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Prominent Democrats reject taking the high road as a viable political strategy

Michelle Obama has often repeated a mantra from her speech at the Democratic National Convention in 2016, in which she urged voters to deflect political attacks by taking the high road. "When they go low, we go high," she said.

Nearly two years of Donald Trump's presidency later, prominent Democrats have begun to reconsidering that advice. Mr. Trump's opponent in 2016, Hillary Clinton, said in an interview with CNN Tuesday that Democrats needed to be "tougher" with their opponents.

"You cannot be civil with a political party that wants to destroy what you stand for, what you care about," she said. Clinton was specifically referring to the confirmation of Supreme Court Justice Brett Kavanaugh after he had been accused of sexual misconduct. Kavanaugh is likely to be a very conservative justice.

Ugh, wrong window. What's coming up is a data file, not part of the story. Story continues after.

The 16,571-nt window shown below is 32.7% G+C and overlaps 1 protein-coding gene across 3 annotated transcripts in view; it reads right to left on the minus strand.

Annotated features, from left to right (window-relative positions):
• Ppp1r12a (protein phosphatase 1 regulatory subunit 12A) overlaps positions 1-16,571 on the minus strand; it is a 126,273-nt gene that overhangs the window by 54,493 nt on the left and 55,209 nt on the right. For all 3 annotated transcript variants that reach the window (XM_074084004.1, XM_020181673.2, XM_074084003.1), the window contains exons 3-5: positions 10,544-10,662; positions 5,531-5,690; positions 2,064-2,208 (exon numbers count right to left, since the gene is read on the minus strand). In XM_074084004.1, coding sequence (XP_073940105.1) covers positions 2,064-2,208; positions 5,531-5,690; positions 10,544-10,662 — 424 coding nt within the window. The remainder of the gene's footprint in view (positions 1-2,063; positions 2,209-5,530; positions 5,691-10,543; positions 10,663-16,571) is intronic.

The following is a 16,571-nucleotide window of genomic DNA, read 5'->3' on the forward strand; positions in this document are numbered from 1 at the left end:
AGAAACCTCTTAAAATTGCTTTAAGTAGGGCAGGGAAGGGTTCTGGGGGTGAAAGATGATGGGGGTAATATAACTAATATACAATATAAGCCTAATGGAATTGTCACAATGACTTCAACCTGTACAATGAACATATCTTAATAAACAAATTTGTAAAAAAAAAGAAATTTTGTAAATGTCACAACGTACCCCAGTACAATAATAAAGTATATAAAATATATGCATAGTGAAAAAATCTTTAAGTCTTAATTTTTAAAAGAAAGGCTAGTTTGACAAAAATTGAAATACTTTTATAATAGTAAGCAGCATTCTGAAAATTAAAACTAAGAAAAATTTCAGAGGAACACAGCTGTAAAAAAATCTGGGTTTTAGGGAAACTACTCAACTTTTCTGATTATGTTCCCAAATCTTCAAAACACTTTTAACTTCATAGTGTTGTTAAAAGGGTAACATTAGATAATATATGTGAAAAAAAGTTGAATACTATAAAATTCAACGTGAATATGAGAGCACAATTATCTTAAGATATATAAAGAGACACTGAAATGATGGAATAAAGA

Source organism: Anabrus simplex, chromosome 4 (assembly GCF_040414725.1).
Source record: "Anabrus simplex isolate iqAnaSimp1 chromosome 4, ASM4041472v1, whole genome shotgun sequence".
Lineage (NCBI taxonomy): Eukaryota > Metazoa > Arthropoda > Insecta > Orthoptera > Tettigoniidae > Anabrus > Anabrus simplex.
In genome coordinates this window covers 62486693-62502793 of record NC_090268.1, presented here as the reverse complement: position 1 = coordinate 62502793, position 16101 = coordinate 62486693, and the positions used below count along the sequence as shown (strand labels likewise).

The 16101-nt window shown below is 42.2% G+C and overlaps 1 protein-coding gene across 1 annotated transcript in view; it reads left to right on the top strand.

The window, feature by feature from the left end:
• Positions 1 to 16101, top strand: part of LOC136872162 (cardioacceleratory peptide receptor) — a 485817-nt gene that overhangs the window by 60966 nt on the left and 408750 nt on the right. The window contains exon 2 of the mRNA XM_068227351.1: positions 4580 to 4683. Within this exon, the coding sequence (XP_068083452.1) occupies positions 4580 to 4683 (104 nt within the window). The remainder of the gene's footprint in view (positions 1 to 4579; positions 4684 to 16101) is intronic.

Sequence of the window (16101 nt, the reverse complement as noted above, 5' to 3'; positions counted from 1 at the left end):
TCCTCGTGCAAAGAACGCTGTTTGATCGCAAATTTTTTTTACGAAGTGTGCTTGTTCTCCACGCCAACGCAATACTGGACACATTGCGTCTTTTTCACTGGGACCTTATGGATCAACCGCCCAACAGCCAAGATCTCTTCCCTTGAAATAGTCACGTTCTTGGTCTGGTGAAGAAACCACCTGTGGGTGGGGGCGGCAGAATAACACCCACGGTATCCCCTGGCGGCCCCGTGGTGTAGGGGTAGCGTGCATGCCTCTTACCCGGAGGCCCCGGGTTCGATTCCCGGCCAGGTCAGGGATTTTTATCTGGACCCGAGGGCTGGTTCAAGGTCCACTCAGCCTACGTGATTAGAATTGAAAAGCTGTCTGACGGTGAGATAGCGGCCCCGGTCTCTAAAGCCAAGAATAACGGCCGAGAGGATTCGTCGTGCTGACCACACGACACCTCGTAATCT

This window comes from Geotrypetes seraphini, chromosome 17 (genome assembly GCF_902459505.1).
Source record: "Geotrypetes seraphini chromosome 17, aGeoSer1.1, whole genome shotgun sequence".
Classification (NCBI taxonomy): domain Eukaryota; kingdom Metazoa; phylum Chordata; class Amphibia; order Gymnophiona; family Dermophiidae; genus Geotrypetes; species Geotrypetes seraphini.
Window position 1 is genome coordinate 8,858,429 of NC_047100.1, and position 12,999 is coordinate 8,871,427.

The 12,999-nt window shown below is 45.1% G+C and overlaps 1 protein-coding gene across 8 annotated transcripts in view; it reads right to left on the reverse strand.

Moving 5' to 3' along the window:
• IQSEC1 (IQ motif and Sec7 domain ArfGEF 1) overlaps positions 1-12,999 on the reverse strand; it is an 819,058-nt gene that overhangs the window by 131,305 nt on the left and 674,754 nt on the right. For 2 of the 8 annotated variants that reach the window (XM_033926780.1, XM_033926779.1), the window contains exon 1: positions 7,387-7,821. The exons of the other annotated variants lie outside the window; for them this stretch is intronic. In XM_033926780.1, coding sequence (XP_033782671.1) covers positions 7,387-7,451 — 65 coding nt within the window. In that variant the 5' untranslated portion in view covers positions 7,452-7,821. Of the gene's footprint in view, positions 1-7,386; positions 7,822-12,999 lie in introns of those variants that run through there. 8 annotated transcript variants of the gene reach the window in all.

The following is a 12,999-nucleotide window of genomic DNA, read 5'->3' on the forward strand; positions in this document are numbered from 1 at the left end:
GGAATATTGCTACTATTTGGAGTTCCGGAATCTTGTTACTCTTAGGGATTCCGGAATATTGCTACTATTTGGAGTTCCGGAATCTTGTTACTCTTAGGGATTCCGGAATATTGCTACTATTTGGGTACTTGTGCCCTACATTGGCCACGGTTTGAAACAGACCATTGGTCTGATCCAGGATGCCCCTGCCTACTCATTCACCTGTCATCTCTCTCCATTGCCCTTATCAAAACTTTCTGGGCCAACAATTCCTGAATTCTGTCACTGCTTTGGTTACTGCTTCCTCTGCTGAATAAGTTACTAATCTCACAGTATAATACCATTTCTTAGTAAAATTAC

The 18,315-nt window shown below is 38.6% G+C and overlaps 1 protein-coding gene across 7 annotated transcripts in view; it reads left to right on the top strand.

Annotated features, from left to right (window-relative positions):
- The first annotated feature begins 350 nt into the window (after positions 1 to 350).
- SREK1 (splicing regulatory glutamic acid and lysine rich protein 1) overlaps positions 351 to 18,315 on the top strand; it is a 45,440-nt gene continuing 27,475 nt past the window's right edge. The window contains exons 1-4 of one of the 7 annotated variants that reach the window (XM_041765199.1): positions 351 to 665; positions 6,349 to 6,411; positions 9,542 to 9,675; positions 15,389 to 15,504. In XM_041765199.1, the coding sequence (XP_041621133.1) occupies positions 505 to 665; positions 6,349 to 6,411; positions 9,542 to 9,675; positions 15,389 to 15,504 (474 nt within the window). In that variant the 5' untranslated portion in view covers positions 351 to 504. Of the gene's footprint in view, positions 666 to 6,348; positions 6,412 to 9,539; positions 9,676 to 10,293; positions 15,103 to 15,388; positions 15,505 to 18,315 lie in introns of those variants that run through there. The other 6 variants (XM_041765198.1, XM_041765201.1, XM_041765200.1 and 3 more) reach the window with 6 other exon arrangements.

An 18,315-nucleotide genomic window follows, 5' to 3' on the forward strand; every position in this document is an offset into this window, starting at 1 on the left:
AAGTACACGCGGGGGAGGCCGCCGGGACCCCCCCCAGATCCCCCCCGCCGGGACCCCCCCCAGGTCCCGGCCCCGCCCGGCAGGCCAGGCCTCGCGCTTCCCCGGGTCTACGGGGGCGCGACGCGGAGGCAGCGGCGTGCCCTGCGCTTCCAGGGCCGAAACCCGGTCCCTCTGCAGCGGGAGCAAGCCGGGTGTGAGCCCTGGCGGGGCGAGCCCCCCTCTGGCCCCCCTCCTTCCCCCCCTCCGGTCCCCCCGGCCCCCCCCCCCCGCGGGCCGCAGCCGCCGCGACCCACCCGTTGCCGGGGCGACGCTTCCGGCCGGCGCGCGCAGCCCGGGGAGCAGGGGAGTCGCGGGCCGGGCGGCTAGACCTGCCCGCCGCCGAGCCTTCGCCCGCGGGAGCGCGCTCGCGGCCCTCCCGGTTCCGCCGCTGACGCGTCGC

While campaigning for Georgia gubernatorial candidate Stacey Abrams on Wednesday, former attorney general Eric Holder also said that Democrats needed to get as "tough" as Republicans are.

"Michelle (Obama) always says, 'When they go low, we go high.' No. When they go low, we kick them. That's what this new Democratic Party is about," he said. Holder is mulling a presidential bid in 2020.

Holder's comments in particular echoed those of another potential presidential contender -- attorney and cable news staple Michael Avenatti. Avenatti has cast himself as the Democratic answer to Trump, someone equally brash as the president.

"I think there's a huge appetite within the party for a fighter," Avenatti said in August. "I think the party has yearned for a fighter — a fighter for good, if you will — for a significant period of time. And for many, I'm probably seen as that individual."

On Twitter, Avenatti took note of a headline about Holder's comments and possible presidential ambitions.

As Democrats gear up for the 2020 presidential race, there are differing theories about how to defeat Mr. Trump. Holder, Clinton and Avenatti seem to be suggesting that these times call for war footing, rather than the high road.

  • Grace Segers

    Grace Segers is a politics reporter for CBS News Digital.